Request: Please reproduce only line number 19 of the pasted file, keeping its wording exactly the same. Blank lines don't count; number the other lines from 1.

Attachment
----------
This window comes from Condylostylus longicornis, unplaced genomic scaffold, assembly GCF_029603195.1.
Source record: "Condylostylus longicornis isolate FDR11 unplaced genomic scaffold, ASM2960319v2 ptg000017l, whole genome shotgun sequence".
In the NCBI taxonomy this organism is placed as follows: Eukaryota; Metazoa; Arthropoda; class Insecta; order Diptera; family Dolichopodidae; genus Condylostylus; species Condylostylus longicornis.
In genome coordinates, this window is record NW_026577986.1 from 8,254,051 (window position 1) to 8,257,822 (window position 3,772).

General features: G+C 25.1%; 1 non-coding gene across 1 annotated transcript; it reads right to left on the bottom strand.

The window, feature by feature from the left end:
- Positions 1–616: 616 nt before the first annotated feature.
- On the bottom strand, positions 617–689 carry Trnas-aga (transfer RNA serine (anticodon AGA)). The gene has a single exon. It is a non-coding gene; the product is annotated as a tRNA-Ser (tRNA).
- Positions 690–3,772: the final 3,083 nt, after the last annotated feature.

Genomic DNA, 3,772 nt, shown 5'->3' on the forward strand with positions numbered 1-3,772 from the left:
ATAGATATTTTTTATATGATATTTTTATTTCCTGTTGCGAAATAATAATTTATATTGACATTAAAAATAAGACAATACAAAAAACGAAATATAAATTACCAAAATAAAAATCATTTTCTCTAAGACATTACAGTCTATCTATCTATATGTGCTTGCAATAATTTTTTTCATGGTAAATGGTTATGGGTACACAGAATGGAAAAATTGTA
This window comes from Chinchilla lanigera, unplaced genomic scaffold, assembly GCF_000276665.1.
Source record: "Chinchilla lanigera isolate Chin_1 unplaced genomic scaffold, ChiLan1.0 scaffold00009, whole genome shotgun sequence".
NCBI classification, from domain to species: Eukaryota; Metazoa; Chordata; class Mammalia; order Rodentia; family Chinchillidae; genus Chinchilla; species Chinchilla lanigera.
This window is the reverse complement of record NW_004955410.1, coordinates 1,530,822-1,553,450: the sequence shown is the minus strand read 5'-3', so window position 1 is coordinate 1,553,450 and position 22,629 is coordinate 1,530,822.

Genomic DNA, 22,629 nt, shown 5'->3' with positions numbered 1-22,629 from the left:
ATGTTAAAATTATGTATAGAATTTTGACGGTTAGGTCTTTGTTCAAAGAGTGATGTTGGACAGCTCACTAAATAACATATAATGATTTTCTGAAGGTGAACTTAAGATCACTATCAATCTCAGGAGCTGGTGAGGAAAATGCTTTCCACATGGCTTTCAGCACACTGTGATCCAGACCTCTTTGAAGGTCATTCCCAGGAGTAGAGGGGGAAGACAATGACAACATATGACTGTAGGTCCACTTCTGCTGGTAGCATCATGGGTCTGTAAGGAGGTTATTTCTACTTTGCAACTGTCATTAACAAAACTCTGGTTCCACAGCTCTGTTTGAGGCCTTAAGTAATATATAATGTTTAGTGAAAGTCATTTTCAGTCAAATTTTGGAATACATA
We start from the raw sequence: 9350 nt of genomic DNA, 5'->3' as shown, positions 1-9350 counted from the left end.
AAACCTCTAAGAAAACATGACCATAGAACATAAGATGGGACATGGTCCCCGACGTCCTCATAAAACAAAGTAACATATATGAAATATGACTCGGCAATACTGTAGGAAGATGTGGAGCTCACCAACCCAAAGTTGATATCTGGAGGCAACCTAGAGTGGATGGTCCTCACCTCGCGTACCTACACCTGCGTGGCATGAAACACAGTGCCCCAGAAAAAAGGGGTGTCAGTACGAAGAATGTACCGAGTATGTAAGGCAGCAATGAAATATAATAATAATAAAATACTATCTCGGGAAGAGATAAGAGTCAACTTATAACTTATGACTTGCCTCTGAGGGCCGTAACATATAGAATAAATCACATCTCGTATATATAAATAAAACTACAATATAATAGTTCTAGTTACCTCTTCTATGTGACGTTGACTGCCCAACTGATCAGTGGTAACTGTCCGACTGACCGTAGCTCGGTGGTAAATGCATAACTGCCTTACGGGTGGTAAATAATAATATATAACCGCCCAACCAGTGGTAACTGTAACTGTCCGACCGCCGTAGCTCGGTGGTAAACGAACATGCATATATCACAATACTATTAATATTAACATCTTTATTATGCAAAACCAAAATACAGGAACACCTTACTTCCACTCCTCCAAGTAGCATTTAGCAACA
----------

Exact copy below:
AAACCTCTAAGAAAACATGACCATAGAACATAAGATGGGACATGGTCCCCGACGTCCTCATAAAACAAAGTAACATATATGAAATATGACTCGGCAATACTGTAGGAAGATGTGGAGCTCACCAACCCAAAGTTGATATCTGGAGGCAACCTAGAGTGGATGGTCCTCACCTCGCGTACCTACACCTGCGTGGCATGAAACACAGTGCCCCAGAAAAAAGGGGTGTCAGTACGAAGAATGTACCGAGTATGTAAGGCAGCAATGAAATATAATAATAATAAAATACTATCTCGGGAAGAGATAAGAGTCAACTTATAACTTATGACTTGCCTCTGAGGGCCGTAACATATAGAATAAATCACATCTCGTATATATAAATAAAACTACAATATAATAGTTCTAGTTACCTCTTCTATGTGACGTTGACTGCCCAACTGATCAGTGGTAACTGTCCGACTGACCGTAGCTCGGTGGTAAATGCATAACTGCCTTACGGGTGGTAAATAATAATATATAACCGCCCAACCAGTGGTAACTGTAACTGTCCGACCGCCGTAGCTCGGTGGTAAACGAACATGCATATATCACAATACTATTAATATTAACATCTTTATTATGCAAAACCAAAATACAGGAACACCTTACTTCCACTCCTCCAAGTAGCATTTAGCAACA